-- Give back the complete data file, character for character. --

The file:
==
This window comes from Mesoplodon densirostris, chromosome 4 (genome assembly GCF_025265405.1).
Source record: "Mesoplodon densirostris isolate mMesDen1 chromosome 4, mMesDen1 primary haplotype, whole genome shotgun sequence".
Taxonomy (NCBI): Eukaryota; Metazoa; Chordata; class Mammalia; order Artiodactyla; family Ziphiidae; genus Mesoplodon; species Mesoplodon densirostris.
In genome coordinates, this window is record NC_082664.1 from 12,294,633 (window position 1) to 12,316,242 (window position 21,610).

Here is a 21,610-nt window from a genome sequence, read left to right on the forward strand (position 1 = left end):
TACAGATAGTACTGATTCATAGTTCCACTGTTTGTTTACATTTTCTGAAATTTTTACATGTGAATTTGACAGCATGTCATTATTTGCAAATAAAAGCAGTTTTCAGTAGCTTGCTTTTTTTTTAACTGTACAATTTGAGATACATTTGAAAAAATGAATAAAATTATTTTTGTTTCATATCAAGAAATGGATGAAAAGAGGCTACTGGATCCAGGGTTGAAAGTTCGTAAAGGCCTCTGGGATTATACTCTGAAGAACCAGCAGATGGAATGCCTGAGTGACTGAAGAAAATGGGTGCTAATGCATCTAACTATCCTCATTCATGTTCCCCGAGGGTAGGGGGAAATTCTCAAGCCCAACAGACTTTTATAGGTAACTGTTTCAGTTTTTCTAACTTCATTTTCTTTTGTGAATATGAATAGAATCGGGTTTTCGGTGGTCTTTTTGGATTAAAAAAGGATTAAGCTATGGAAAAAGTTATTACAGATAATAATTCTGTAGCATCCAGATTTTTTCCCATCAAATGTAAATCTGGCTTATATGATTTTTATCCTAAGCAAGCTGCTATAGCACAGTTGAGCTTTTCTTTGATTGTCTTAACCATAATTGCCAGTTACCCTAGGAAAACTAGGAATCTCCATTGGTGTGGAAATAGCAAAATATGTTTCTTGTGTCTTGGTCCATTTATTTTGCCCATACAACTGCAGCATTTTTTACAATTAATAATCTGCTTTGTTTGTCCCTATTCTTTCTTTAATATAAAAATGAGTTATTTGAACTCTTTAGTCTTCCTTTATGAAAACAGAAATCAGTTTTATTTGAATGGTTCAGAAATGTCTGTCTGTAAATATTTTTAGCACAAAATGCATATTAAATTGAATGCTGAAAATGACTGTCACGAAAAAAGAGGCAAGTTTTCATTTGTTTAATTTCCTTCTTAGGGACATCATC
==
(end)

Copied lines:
This window comes from Mesoplodon densirostris, chromosome 4 (genome assembly GCF_025265405.1).
Source record: "Mesoplodon densirostris isolate mMesDen1 chromosome 4, mMesDen1 primary haplotype, whole genome shotgun sequence".
Taxonomy (NCBI): Eukaryota; Metazoa; Chordata; class Mammalia; order Artiodactyla; family Ziphiidae; genus Mesoplodon; species Mesoplodon densirostris.
In genome coordinates, this window is record NC_082664.1 from 12,294,633 (window position 1) to 12,316,242 (window position 21,610).

Here is a 21,610-nt window from a genome sequence, read left to right on the forward strand (position 1 = left end):
TACAGATAGTACTGATTCATAGTTCCACTGTTTGTTTACATTTTCTGAAATTTTTACATGTGAATTTGACAGCATGTCATTATTTGCAAATAAAAGCAGTTTTCAGTAGCTTGCTTTTTTTTTAACTGTACAATTTGAGATACATTTGAAAAAATGAATAAAATTATTTTTGTTTCATATCAAGAAATGGATGAAAAGAGGCTACTGGATCCAGGGTTGAAAGTTCGTAAAGGCCTCTGGGATTATACTCTGAAGAACCAGCAGATGGAATGCCTGAGTGACTGAAGAAAATGGGTGCTAATGCATCTAACTATCCTCATTCATGTTCCCCGAGGGTAGGGGGAAATTCTCAAGCCCAACAGACTTTTATAGGTAACTGTTTCAGTTTTTCTAACTTCATTTTCTTTTGTGAATATGAATAGAATCGGGTTTTCGGTGGTCTTTTTGGATTAAAAAAGGATTAAGCTATGGAAAAAGTTATTACAGATAATAATTCTGTAGCATCCAGATTTTTTCCCATCAAATGTAAATCTGGCTTATATGATTTTTATCCTAAGCAAGCTGCTATAGCACAGTTGAGCTTTTCTTTGATTGTCTTAACCATAATTGCCAGTTACCCTAGGAAAACTAGGAATCTCCATTGGTGTGGAAATAGCAAAATATGTTTCTTGTGTCTTGGTCCATTTATTTTGCCCATACAACTGCAGCATTTTTTACAATTAATAATCTGCTTTGTTTGTCCCTATTCTTTCTTTAATATAAAAATGAGTTATTTGAACTCTTTAGTCTTCCTTTATGAAAACAGAAATCAGTTTTATTTGAATGGTTCAGAAATGTCTGTCTGTAAATATTTTTAGCACAAAATGCATATTAAATTGAATGCTGAAAATGACTGTCACGAAAAAAGAGGCAAGTTTTCATTTGTTTAATTTCCTTCTTAGGGACATCATC